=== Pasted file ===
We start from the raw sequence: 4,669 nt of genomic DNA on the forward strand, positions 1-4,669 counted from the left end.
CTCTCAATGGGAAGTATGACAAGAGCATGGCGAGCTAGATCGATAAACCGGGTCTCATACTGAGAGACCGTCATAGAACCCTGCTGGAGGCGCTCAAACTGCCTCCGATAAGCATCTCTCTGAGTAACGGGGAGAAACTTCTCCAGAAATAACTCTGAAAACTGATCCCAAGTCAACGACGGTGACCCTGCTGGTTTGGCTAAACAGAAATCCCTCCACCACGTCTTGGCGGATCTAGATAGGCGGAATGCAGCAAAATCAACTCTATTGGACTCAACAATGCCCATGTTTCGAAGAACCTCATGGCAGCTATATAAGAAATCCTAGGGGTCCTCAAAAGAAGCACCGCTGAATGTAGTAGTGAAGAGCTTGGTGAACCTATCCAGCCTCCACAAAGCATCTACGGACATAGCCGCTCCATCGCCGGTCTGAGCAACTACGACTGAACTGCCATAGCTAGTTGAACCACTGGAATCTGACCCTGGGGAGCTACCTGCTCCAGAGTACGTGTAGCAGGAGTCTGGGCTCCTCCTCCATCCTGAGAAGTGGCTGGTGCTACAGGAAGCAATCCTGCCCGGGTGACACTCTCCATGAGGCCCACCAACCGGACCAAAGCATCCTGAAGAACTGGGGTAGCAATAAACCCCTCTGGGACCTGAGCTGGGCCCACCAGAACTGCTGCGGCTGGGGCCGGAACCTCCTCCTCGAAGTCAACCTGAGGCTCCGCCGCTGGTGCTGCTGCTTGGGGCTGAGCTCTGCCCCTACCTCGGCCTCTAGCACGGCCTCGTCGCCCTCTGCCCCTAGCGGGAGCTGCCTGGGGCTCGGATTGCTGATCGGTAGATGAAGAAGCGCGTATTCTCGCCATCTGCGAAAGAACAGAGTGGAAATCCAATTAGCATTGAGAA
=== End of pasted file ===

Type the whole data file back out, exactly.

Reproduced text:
We start from the raw sequence: 4,669 nt of genomic DNA on the forward strand, positions 1-4,669 counted from the left end.
CTCTCAATGGGAAGTATGACAAGAGCATGGCGAGCTAGATCGATAAACCGGGTCTCATACTGAGAGACCGTCATAGAACCCTGCTGGAGGCGCTCAAACTGCCTCCGATAAGCATCTCTCTGAGTAACGGGGAGAAACTTCTCCAGAAATAACTCTGAAAACTGATCCCAAGTCAACGACGGTGACCCTGCTGGTTTGGCTAAACAGAAATCCCTCCACCACGTCTTGGCGGATCTAGATAGGCGGAATGCAGCAAAATCAACTCTATTGGACTCAACAATGCCCATGTTTCGAAGAACCTCATGGCAGCTATATAAGAAATCCTAGGGGTCCTCAAAAGAAGCACCGCTGAATGTAGTAGTGAAGAGCTTGGTGAACCTATCCAGCCTCCACAAAGCATCTACGGACATAGCCGCTCCATCGCCGGTCTGAGCAACTACGACTGAACTGCCATAGCTAGTTGAACCACTGGAATCTGACCCTGGGGAGCTACCTGCTCCAGAGTACGTGTAGCAGGAGTCTGGGCTCCTCCTCCATCCTGAGAAGTGGCTGGTGCTACAGGAAGCAATCCTGCCCGGGTGACACTCTCCATGAGGCCCACCAACCGGACCAAAGCATCCTGAAGAACTGGGGTAGCAATAAACCCCTCTGGGACCTGAGCTGGGCCCACCAGAACTGCTGCGGCTGGGGCCGGAACCTCCTCCTCGAAGTCAACCTGAGGCTCCGCCGCTGGTGCTGCTGCTTGGGGCTGAGCTCTGCCCCTACCTCGGCCTCTAGCACGGCCTCGTCGCCCTCTGCCCCTAGCGGGAGCTGCCTGGGGCTCGGATTGCTGATCGGTAGATGAAGAAGCGCGTATTCTCGCCATCTGCGAAAGAACAGAGTGGAAATCCAATTAGCATTGAGAA